Art or vandalism?

WAILUA — Sometime last week, someone spray-painted the word “Halo,” as large as a truck, on the inner rockwall of Wailua River Bridge, the southbound structure of Mayor Bryan J. Baptiste Memorial Bridge Complex.

“We are always discouraged when property is defaced in this way,” Mayor Bernard Carvalho Jr. said in a email. “We would hope that our residents would feel a greater responsibility for public property — as graffiti only results in time and money spent on cleanup.”

Art to some, vandalism to others and counter-culture to many, graffiti gained a higher artistic status in the late 1970s and early 1980s, after leaping from the New York subway system to Big Apple’s art galleries, specially through the art of the late Jean Michel Basquiat.

New York’s graffiti style quickly spread to the rest of the world, finding a niche in South America, more exactly in Brazil, where music and art were the main weapon against the military dictatorship there, which ended in 1985. Today, the Brazilian city of São Paulo is considered a hub for graffiti art worldwide.

Caroline Sluyter, spokeswoman for the state Department of Transportation, said the Kaua‘i Highways Division of the DOT doesn’t get a lot of graffiti.

“When we do, we clean the area and paint over it,” said Sluyter, adding that there wasn’t a cost estimate yet for the graffiti on the Wailua River Bridge rockwall.

Regardless of how graffiti is perceived, under the Hawai‘i Revised Status it is a crime that could result in much more than simple cleanup for the offender. HRS describes graffiti as “unauthorized drawing, inscription, figure or mark of any type intentionally created by paint, ink, chalk, dye or similar substances.”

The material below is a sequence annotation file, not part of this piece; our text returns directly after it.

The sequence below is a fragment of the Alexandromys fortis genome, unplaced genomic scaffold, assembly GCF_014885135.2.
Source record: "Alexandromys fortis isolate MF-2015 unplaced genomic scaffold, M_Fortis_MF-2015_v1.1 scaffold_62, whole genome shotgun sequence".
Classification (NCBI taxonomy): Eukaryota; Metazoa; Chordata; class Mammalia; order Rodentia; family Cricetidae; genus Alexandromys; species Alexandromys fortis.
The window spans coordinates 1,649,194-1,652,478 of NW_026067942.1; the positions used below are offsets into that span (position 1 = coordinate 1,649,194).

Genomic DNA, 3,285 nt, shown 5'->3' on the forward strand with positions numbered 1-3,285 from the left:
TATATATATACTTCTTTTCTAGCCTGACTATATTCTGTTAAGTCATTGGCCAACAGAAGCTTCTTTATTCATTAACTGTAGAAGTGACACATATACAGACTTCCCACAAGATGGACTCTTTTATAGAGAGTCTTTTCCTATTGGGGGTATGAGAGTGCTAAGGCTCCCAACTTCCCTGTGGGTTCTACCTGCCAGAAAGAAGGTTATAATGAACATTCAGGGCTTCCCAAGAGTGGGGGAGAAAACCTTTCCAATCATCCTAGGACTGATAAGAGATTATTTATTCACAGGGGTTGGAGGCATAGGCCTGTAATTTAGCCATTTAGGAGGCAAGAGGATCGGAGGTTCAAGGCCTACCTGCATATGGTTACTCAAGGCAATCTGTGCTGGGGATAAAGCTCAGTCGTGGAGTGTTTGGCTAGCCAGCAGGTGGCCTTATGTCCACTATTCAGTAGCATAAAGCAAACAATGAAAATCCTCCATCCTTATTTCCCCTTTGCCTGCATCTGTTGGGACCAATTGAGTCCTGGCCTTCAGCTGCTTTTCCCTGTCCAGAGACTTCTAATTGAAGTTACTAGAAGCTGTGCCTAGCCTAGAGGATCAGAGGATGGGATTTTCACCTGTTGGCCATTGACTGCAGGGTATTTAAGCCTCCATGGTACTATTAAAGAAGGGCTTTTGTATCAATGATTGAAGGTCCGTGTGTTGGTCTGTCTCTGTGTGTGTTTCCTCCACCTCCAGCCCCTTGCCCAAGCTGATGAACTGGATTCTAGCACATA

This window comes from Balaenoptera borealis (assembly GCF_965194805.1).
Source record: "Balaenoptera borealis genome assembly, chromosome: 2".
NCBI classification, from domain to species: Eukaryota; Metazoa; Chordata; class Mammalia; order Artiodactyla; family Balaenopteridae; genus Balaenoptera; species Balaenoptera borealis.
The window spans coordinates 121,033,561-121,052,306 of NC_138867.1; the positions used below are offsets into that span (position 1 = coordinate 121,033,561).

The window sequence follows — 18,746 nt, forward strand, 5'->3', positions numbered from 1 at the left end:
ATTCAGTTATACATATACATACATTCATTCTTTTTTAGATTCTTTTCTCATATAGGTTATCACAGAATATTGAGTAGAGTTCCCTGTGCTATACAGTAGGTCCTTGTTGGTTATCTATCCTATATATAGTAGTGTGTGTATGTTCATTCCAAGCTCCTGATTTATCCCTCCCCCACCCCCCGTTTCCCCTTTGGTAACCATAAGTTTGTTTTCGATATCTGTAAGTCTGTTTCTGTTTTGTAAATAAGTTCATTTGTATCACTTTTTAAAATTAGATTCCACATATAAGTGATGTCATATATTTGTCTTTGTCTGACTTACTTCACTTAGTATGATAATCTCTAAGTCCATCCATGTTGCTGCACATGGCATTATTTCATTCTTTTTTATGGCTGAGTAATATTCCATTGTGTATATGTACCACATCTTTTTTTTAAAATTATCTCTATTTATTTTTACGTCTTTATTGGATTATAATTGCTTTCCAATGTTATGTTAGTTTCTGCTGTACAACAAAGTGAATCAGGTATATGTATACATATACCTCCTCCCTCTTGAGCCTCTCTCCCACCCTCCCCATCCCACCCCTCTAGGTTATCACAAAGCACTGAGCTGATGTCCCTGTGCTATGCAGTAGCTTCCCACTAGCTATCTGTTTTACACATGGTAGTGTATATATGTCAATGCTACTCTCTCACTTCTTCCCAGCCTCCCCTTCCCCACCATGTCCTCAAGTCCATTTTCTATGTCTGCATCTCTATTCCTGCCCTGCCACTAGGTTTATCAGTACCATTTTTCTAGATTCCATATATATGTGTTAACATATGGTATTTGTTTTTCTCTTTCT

Staff at the Office of the County Attorney said that it appears the graffiti at Wailua River Bridge is potentially a criminal property damage case.

“Depending upon the ‘value’ of the damage caused, the offense could range from a Class ‘C’ felony, a full misdemeanor or a petty misdemeanor,” said the staff at OCA, noting that the maximum offense for a Class ‘C’ felony is five years in jail and a $10,000 fine. A full misdemeanor is punishable with one year in jail and a $2,000 fine, and a petty misdemeanor could result in 30 days in jail and a $1,000 fine.

But under the HRS 708-823.6, there could be additional penalties for those convicted of graffiti. Whenever someone is found guilty of criminal property damage caused by graffiti, under the HRS, the person shall be required to:

“(a) Remove the graffiti from the damaged property within 30 days of sentencing, if it has not already been removed and where consent from the respective property owner or owners has been obtained; and

“(b) For a period of time not to exceed two years from the date of sentencing, along with any other person or persons who may be sentenced under this section for the same property, perform community service removing, within 14 days, any graffiti applied to other property within 250 yards of the site of the offense for which the person was sentenced, where consent from the respective property owner or owners has been obtained, even if the property was damaged by another person; provided that removal of graffiti shall not place the person or others in physical danger nor inconvenience the public.

“(2) In lieu of performing graffiti removal pursuant to subsection (1), the court may require a person to perform 100 hours of community service if the government agency that is responsible for supervising the graffiti removal lacks the necessary resources to ensure the person’s compliance with subsection.”

County officials asked for anyone with information on the graffiti to call police dispatch at 241-1711.

• Léo Azambuja, staff writer, can be reached at 245-3681 (ext. 252) or lazambuja@ thegardenisland.com.

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